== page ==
So, it's finally happened. After years of concerns about slowing cigarette sales and rising debt levels, Philip Morris International (PM 2.82%) has finally come out and said that investors might have to get used to lower returns from the company.

Philip Morris made this announcement at the Morgan Stanley Global Consumer Conference last week. In particular, the company revealed that 2014 was going to be a tough year of low growth and high investment, as it sought to drive growth within regions of the world where its market share was not as high as it would like.

Management also stated that they expect the volume of cigarettes shipped by the company to continue to decline through 2014 but recover slightly during 2015. However, with Philip Morris' volume of cigarettes shipped down 5% during the first nine months of this year, another year of declining cigarette sales is going to put the company in a position where it must work hard to drive sales higher again.

Furthermore, the company expects currency neutral earnings per share to grow 6% to 8% during 2014; that's below the adjusted growth figure of 10% expected for this year and below management's own long-term growth target of 10% to 12%. But with cigarette sales declining around the world and buybacks under pressure, the question is, will Philip Morris be able to return to its lofty growth rates of the past?

Falling shareholder returns
Philip Morris' management also commented on investor returns during the conference. Unfortunately, it would appear that investors are going to have to get used to lower returns as well.

Philip Morris' management is quick to point out that since its spin-off from Altria, the company has returned cash to investors at a pace that has exceeded free cash flow. As a result, net debt to earnings before interest, taxes, depreciation, and amortization has risen from 1x two years ago to 1.6x as of the third quarter of 2013.

However, the company is not yet worried about its level of debt. Management has stated that it plans to continue repurchasing shares at a rate that is supported by the company's credit rating.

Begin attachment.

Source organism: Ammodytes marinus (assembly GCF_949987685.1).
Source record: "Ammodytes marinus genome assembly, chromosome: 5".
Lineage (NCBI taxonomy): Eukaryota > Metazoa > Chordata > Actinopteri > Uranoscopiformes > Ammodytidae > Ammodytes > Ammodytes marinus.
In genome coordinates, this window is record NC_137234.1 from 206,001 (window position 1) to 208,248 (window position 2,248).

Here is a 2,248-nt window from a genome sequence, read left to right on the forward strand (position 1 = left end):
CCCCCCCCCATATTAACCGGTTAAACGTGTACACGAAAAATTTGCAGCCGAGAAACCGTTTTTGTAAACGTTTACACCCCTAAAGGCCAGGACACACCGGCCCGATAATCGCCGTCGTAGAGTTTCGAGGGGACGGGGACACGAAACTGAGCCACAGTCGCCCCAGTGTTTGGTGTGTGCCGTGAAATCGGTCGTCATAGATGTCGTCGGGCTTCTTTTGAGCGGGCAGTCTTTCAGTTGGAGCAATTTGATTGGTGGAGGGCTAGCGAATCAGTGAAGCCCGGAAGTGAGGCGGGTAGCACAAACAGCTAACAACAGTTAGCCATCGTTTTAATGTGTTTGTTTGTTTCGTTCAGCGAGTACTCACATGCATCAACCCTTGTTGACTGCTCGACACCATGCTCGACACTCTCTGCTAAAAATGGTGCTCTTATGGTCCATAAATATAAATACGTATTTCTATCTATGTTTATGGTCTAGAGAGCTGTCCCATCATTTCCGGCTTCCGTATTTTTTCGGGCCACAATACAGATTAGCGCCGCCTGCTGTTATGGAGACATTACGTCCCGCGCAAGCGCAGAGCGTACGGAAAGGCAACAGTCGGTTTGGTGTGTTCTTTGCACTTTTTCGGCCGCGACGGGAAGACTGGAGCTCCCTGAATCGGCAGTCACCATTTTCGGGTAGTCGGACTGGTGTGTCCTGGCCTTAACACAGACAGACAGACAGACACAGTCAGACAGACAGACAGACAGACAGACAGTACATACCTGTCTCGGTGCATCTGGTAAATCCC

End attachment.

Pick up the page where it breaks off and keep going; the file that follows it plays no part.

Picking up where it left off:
What does this mean? Well, according to management, a rate of buybacks supported by the company's credit rating will be approximately 100% of free cash flow after dividends. Based on 2012 numbers, this will be around $3 billion per year, less than the company's current $18 billion three-year program, which works out to about $6 billion per year.

Lagging the pack
Unfortunately, it appears that Philip Morris is the only tobacco company suffering a slowdown of this magnitude. Indeed, reading through the third-quarter reports of Philip Morris' close domestic peers, Altria Group (MO 1.91%), Reynolds American (RAI), and Lorillard (LO.DL), it seems that all of these companies are guiding for high single- to double-digit earnings growth for this year.

Lorillard in particular has achieved double-digit earnings growth of 13% for the first nine months of this year, and analysts are guiding for full-year earnings growth of 11.2%. It would seem that Lorillard is now the growth company of the tobacco sector.

In addition, Reynolds's American has narrowed its earnings guidance for the full year to a range of $3.17 to $3.27, up 7% to 10% from 2012's adjusted EPS of $2.90.

Meanwhile, Altria is guiding for full-year earnings per share of $2.57 to $2.62, excluding extraordinary items. Including extraordinary items, Altria is guiding for full-year earnings per share of $2.36 to $2.41, representing a growth rate of 7% to 9% from an adjusted, diluted earnings-per-share base of $2.21 reported for full-year 2012.

Foolish summary
So all in all, after years of sector-leading buybacks and growth, Philip Morris' excessive spending habits are finally starting to catch up with the company. What's more, slowing cigarette sales are hurting the company's top and bottom line, something that's not affecting its peers to the same degree.

Overall, investors need to assess whether Philip Morris can continue to give them the returns they desire. Otherwise they may need to look elsewhere for growth.